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  1. #1
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    13 speed Rohloff

    I purchased a used Rohloff, and recently discovered that there are only 13 usable gears. I have counted, re-counted, and counted again... but the fact remains: 13 gears.

    The shifter will not move to the gear 14 position. FYI, I have not been able to open the shifter, as the previous owner stripped one of the star bolts.

    Any ideas what may be causing this?

  2. #2
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    If you have an external mech take it off. Use a coin. Don't remove the screws holding the plate on. Get a 5/16 wrench and turn the shaft counter clockwise until it stops. Don't force it. You should hear distinct clicks for each gear. That will put you in gear 14. While you're at it put a little grease on the bronze shaft and nut.

    Then set the shifter to 14. With your left hand put the mech back on as your right hand rotates the shifter very slightly to get everything lined up then push the mech all the way on. Use a coin to tighten.

    Check to see of you have 14 gears. Hopefully you do. Then adjust the two cable screws on the mech in or out a few turns as you rotate the shifter. This will help you take out the slack between gears. Turning the screws in gives you more play at the shifter. Turning them out gives you less. Try to keep them even. That's assume they were cut at the correct length in the first place.

  3. #3
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    Quote Originally Posted by suba View Post
    If you have an external mech take it off. Use a coin. Don't remove the screws holding the plate on. Get a 5/16 wrench and turn the shaft counter clockwise until it stops. Don't force it. You should hear distinct clicks for each gear. That will put you in gear 14. While you're at it put a little grease on the bronze shaft and nut.

    Then set the shifter to 14. With your left hand put the mech back on as your right hand rotates the shifter very slightly to get everything lined up then push the mech all the way on. Use a coin to tighten.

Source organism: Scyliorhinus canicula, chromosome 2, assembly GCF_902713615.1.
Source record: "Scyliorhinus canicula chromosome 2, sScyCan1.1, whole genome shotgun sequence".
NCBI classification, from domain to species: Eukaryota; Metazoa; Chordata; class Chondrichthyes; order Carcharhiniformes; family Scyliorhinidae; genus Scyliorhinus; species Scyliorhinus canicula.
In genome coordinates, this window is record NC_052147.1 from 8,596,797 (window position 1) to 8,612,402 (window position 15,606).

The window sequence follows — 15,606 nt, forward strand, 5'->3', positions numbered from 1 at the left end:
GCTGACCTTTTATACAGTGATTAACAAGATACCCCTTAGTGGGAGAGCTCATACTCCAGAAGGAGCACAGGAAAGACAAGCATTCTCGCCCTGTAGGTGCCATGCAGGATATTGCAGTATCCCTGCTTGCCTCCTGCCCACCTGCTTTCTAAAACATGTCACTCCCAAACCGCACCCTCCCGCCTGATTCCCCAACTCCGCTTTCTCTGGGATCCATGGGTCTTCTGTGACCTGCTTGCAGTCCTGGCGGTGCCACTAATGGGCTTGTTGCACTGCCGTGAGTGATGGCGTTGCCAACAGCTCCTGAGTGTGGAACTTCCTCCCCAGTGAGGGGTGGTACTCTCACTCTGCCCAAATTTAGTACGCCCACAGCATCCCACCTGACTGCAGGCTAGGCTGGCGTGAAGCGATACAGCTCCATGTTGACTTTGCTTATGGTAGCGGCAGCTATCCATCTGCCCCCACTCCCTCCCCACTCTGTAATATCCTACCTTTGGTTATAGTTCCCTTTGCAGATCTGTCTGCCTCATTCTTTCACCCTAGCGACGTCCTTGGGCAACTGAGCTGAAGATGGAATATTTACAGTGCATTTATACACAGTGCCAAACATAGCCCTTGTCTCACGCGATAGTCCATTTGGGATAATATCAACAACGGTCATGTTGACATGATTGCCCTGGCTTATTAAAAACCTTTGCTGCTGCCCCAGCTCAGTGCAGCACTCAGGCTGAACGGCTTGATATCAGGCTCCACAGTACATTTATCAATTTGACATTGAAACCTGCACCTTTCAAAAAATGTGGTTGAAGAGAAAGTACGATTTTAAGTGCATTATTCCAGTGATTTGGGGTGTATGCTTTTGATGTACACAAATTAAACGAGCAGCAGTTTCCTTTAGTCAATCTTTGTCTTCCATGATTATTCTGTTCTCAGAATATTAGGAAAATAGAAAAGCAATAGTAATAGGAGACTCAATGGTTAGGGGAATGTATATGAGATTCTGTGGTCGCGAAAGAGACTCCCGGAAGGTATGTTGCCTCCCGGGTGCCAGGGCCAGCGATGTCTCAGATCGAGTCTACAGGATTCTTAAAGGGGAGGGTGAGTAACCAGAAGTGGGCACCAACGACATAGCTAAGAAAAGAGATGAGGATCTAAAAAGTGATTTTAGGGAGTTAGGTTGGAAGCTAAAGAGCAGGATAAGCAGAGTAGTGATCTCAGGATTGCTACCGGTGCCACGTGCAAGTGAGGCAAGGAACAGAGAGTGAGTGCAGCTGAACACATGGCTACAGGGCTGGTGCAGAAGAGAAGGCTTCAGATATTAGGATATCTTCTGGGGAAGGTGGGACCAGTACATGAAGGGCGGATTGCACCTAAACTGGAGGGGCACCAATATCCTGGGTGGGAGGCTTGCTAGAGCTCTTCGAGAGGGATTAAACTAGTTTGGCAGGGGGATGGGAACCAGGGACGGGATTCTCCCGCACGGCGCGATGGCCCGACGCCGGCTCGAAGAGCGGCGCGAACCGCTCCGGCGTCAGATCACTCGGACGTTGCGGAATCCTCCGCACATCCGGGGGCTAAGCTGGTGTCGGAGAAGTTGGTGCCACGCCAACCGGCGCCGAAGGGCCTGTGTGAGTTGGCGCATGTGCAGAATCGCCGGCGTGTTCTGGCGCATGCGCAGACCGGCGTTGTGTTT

Check to see of you have 14 gears. Hopefully you do. Then adjust the two cable screws on the mech in or out a few turns as you rotate the shifter. This will help you take out the slack between gears. Turning the screws in gives you more play at the shifter. Turning them out gives you less. Try to keep them even. That's assume they were cut at the correct length in the first place.
    Good advice!

    As it transpires, I had to use a 5/16th hex key to turn the gear mech just a little further than the gripshift would take it.

    In other words, when I originally attempted to attach the gear mech, it would not slide on in 14th gear (even with a liberal amount of pressure applied to the gripshift, towards the hypothetical 15th gear), so I rotated towards 13th until it slipped into place... but this put it in 13th gear. With a little persuasion from the allen/hex key, I was able to make it slide on when the grip shift was in the 14th gear position.


    Thank you very much, your reply provided an insight that solved the problem!!

  4. #4
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    You shouldnt have to force it. Try fiddling with the barrel adjusters on the shifter, twisting one in and one out will rotate the position of the connection in the click-box relative to the indicators shown on the shifter. Could be your cables are not the perfect length so the gear indication on the shifter might end up a smidge out of line, but id rather that than putting delicate parts of the hub under un-necessary stress.

  5. #5
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    Quote Originally Posted by dickyelsdon View Post
    rather that than putting delicate parts of the hub under un-necessary stress.
    Delicate parts in a Rohloff hub???

  6. #6
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    Quote Originally Posted by 2xPneu View Post
    Delicate parts in a Rohloff hub???
    Everything is relative

    The external shift box changes gears in the hub by moving a few fine tolerance parts, including a thin cable. Putting these parts under a load they were not designed for wont be great for them. Ok they might not fail, but if they do it would be a major pain in the rear!

  7. #7
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    Quote Originally Posted by dickyelsdon View Post
    Everything is relative

    The external shift box changes gears in the hub by moving a few fine tolerance parts, including a thin cable. Putting these parts under a load they were not designed for wont be great for them. Ok they might not fail, but if they do it would be a major pain in the rear!
    There's only an aluminum pulley and steel cable. Can't get any more simple or reliable than that.

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